SALALAH, May 7 – A dermatologist has cautioned young girls ahead of the marriage season in Dhofar. Some marriages are taking place while many more will take place during the monsoon season. Dr Faiza Alraaie (pictured), a Senior Dermatology Consultant, Ministry of Health, and a visiting consultant at Al Hakeem Medical Center, said in the race to become more fairer many young girls are using wrong medicines. This practice, according to the senior dermatologist, is really dangerous. She, however, is happy that due to some serious efforts launched by the Ministry of Health, things are under control and to some extent there has been awareness among people.
Still she finds some cases coming to her regularly and feels pity when she notices some girls spoiling their skin due to self-medication and wrong compositions.
Dr Faiza asked young women to consult a dermatologist before undergoing any skin-related treatment, particularly those involving toning and fairing of the skin.
She called for using safe cosmetics, keeping in mind that the skin which an individual gets
by birth is normal, natural and most beautiful. One should not mess with this natural thing unless there is some abnormality and treatment is required.
She raised the caution bar due to approaching Khareef (monsoon) season, which is season also for marriages in Salalah.
The drug in question is Topical Potent Corticosteroids (TPC), misuse of which, according to Dr Faiza, “is prevalent worldwide, and prevalent in Dhofar Governorate also. Misuse of TPC causes wide range of adverse drug reactions and even catastrophic consequences.”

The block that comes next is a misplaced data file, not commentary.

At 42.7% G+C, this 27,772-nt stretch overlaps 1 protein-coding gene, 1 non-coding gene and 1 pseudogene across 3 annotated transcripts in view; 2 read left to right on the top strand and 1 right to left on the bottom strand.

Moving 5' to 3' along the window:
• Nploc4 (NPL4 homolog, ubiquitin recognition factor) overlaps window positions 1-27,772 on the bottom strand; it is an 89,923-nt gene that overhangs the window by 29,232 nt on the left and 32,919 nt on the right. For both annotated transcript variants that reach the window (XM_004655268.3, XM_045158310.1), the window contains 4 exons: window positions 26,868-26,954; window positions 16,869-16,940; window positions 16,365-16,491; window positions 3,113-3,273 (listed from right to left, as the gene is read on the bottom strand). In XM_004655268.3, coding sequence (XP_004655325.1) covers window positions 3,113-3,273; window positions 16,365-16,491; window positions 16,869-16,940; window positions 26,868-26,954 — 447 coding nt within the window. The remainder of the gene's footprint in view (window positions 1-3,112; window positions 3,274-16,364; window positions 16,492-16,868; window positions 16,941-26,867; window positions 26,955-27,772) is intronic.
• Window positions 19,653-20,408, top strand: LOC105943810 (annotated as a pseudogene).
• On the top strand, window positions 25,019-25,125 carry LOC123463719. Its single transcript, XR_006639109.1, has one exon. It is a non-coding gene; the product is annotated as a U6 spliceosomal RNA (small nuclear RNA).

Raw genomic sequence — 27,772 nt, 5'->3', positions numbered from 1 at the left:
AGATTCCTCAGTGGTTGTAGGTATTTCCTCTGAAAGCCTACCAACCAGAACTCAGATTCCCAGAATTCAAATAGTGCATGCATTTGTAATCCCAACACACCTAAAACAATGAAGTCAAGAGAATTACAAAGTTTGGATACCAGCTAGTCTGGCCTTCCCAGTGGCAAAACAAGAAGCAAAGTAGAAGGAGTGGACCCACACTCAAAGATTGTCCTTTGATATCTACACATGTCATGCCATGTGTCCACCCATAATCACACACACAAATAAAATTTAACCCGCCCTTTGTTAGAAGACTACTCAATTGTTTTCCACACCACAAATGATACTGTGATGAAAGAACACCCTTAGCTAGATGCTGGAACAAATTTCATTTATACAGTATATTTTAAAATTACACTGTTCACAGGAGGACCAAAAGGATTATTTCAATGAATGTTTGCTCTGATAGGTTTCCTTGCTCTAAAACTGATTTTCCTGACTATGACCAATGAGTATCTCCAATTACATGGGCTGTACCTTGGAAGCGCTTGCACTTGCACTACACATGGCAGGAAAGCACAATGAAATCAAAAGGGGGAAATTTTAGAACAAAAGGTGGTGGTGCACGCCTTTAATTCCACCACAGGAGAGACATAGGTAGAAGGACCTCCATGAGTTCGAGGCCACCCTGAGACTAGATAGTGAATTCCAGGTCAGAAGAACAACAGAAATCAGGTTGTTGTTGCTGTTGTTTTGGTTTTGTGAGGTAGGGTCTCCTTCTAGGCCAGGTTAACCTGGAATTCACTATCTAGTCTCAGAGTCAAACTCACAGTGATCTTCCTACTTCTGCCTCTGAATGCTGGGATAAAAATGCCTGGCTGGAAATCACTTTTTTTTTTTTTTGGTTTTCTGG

She called for regular educational campaign about the harmful effects of medicative whitening preparations followed by a noticeable rise in public awareness about the nature, use and side effects of those agents.
She hailed a ministerial circular that limits public access and advertising of potent TCs that has been supporting the concept, drug use and safety among the population, and provided better pharmacy practice.
“The topical corticosteroids are perhaps the most widely used therapeutic agents in modern dermatologic therapy. They provide rapid symptomatic relief in almost all inflammatory dermatoses, especially in the short term. Even improper use, for instance in infectious dermatoses, produces an initial improvement in the symptoms. Apart from their anti-inflammatory effect, TCs also have potent anti-pruritic, atrophogenic, melanopenic, sex-hormone-like and immunosuppressive effects on the skin. All these can lead to significant local adverse effects if TCs are used indiscriminately,” she said.
Citing some important journals and scientific studies, she said that the risks associated with TCs paralleled the benefits of their therapeutic power. Their efficacy versus toxicity were related to their potency and percutaneous penetration. “All the TCs applied to a diseased skin are absorbed to some degree into the systemic circulation. When administration is chronic or when large areas of skin are involved, the absorption may be sufficient to cause systemic effects including adrenocortical suppression,” said Dr Faiza.